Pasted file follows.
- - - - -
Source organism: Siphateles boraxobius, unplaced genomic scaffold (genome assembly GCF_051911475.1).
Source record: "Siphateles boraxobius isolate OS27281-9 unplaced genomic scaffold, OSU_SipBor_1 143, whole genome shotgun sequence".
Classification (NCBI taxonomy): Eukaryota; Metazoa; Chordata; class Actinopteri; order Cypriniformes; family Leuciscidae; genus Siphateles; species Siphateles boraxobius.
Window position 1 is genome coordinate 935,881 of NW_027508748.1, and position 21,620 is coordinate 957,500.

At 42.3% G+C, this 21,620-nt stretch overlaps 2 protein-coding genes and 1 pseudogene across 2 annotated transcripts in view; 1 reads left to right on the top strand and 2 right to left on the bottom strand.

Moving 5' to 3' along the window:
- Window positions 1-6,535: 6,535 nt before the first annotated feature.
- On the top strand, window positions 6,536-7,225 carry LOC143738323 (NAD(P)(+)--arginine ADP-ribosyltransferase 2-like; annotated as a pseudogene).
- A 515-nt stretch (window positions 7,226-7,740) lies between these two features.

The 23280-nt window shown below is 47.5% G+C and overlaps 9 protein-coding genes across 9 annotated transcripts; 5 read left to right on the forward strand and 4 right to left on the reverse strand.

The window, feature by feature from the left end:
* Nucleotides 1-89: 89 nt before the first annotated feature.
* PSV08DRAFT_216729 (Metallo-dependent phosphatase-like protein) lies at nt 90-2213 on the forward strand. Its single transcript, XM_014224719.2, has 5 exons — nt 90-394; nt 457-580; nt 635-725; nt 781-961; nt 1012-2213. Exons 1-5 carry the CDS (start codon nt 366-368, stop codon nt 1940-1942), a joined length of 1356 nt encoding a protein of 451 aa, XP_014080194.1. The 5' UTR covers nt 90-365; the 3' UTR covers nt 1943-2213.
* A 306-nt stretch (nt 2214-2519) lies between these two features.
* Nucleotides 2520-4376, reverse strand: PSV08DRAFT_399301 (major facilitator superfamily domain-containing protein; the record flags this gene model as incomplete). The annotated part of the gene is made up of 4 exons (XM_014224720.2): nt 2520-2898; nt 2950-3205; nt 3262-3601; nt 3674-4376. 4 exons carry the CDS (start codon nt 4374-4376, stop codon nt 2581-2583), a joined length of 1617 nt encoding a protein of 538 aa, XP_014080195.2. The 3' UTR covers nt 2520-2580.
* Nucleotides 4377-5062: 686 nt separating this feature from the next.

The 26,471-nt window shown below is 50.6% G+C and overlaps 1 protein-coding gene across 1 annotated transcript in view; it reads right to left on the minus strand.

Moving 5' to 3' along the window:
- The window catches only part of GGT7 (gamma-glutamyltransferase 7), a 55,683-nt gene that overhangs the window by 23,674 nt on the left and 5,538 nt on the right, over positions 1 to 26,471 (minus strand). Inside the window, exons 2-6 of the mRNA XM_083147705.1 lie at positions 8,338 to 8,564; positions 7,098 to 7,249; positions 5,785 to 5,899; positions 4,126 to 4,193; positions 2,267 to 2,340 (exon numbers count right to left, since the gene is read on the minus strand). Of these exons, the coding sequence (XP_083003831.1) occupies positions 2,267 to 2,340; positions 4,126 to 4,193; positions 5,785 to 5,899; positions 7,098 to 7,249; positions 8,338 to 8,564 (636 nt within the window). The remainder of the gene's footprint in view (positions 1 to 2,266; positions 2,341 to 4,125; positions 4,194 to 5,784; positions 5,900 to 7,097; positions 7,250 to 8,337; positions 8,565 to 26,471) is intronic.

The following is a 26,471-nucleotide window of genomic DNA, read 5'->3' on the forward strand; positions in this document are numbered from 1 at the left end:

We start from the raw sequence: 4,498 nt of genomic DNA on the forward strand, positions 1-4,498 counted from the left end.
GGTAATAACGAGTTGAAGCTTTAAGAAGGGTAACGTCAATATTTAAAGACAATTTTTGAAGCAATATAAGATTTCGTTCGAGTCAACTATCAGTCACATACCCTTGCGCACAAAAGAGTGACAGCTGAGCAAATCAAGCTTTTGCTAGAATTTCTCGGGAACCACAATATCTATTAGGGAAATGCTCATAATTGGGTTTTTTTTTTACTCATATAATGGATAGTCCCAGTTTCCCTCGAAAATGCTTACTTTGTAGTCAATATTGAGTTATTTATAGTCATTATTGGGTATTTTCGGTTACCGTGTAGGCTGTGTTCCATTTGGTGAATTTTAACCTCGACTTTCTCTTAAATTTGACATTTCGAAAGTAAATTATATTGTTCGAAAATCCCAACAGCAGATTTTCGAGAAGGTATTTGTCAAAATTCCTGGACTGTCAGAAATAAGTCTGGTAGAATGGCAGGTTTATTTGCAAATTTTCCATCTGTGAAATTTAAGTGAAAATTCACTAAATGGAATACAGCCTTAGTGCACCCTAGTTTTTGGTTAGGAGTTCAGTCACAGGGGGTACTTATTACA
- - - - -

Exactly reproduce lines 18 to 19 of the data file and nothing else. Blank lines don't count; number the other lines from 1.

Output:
Moving 5' to 3' along the window:
- The window catches only part of GGT7 (gamma-glutamyltransferase 7), a 55,683-nt gene that overhangs the window by 23,674 nt on the left and 5,538 nt on the right, over positions 1 to 26,471 (minus strand). Inside the window, exons 2-6 of the mRNA XM_083147705.1 lie at positions 8,338 to 8,564; positions 7,098 to 7,249; positions 5,785 to 5,899; positions 4,126 to 4,193; positions 2,267 to 2,340 (exon numbers count right to left, since the gene is read on the minus strand). Of these exons, the coding sequence (XP_083003831.1) occupies positions 2,267 to 2,340; positions 4,126 to 4,193; positions 5,785 to 5,899; positions 7,098 to 7,249; positions 8,338 to 8,564 (636 nt within the window). The remainder of the gene's footprint in view (positions 1 to 2,266; positions 2,341 to 4,125; positions 4,194 to 5,784; positions 5,900 to 7,097; positions 7,250 to 8,337; positions 8,565 to 26,471) is intronic.